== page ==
Friday, November 21, 2014

Birch seeds and catkin scales as miniature leaves for dioramas

So all you Northern types who live surrounded by birch trees--there are those winter days when the wind blows and the snow ends up with piles of birch seeds and birch catkin scales all over the place. Very pretty, but do you know what all those itty bitty birch bits are good for? I didn't until this week when something odd happened on my blog.

I did a blog post several years ago about a blustery winter day and posted photos of birch seeds and catkins strewn all about. In recent blog statistics I noticed multiple hits for that old blog posting--almost 50 hits coming from all over the world.

I finally tracked the hits to a link posted on a website for large-scale model builders who construct dioramas for their models. Turns out if you put down a thin layer of glue on your diorama and then sprinkle birch seeds and catkin scales liberally over the glue you end up with piles of just-the-right size autumn leaves! Here is a link tp that page.

The person posting the link evidently thought my piles of miniature leaves were good examples. The power of the internet! Here is a link to my original post.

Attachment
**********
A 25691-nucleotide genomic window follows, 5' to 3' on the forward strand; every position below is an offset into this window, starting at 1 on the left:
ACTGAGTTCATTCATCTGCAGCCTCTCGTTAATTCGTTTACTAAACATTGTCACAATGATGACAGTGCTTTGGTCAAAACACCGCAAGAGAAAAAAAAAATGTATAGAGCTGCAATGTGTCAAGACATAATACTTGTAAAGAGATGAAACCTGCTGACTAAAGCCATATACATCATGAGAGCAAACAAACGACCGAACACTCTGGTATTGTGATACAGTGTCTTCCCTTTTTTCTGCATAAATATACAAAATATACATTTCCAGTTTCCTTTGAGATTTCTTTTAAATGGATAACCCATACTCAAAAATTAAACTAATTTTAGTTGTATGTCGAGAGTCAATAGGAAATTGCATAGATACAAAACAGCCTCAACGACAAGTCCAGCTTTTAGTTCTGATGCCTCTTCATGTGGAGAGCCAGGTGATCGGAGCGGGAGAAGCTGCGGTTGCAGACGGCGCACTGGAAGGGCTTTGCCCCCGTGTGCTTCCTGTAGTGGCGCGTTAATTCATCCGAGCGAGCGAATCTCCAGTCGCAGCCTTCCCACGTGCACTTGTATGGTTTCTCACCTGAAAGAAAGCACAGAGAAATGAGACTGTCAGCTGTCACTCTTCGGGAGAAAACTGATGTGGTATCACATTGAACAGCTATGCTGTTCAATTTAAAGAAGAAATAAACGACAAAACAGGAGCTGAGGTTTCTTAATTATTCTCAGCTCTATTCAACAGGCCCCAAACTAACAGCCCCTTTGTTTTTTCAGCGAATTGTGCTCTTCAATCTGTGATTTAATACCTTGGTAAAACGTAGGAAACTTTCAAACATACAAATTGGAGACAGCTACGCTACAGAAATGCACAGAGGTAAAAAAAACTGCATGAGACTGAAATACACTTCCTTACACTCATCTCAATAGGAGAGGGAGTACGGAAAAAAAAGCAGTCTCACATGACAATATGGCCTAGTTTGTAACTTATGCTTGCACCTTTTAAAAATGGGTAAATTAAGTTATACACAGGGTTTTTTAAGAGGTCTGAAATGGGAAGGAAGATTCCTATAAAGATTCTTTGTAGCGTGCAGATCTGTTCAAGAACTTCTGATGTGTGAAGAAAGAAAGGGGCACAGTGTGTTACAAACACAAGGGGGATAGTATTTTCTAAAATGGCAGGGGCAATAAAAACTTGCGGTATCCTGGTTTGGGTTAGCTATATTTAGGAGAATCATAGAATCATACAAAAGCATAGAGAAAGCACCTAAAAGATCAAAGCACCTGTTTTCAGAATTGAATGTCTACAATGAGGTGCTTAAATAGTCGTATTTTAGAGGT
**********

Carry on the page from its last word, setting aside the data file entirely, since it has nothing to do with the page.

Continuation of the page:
Who knew?

Monday, November 17, 2014

Icy tree in the winter sun - Fairbanks in November

Had a friend  tell me about an ice-laden tree near the old library at the corner of 1st and Cowles here in Fairbanks. The tree stands beneath the downspout of the building's gutter and with the warm winter we have had so far many of the branches are coated in ice. The icy branches looks very interesting in the changing light conditions. Pick a different time of day and the tree will look different.

Friday, November 14, 2014

Rocks n' Snow - November 2014

We have had a paucity of snow so far this year. I took these photos several weeks ago in my front  yard. There was still some residual heat in the rocks so the snow melted where ever the rocks were. It is the middle of November now and the rocks are still uncovered.

"Sketches of Alaska" now appearing in "Last Frontier Magazine"

Last Frontier Magazine is a relatively new publication. Based out of Palmer, it is going into its second year of life. Produced by Alaskans for Alaskans, its web page states that the magazine's "goal is to provide individuals with stunning photography and insightful stories that celebrate the place we call home and the people in it."

Its a monthly magazine and the editors say as long as I keep feeding them material they will keep publishing it. Starting with this month's issue, the magazine will be reprinting some of my columns. This issue features my story and drawing about Constitution Hall.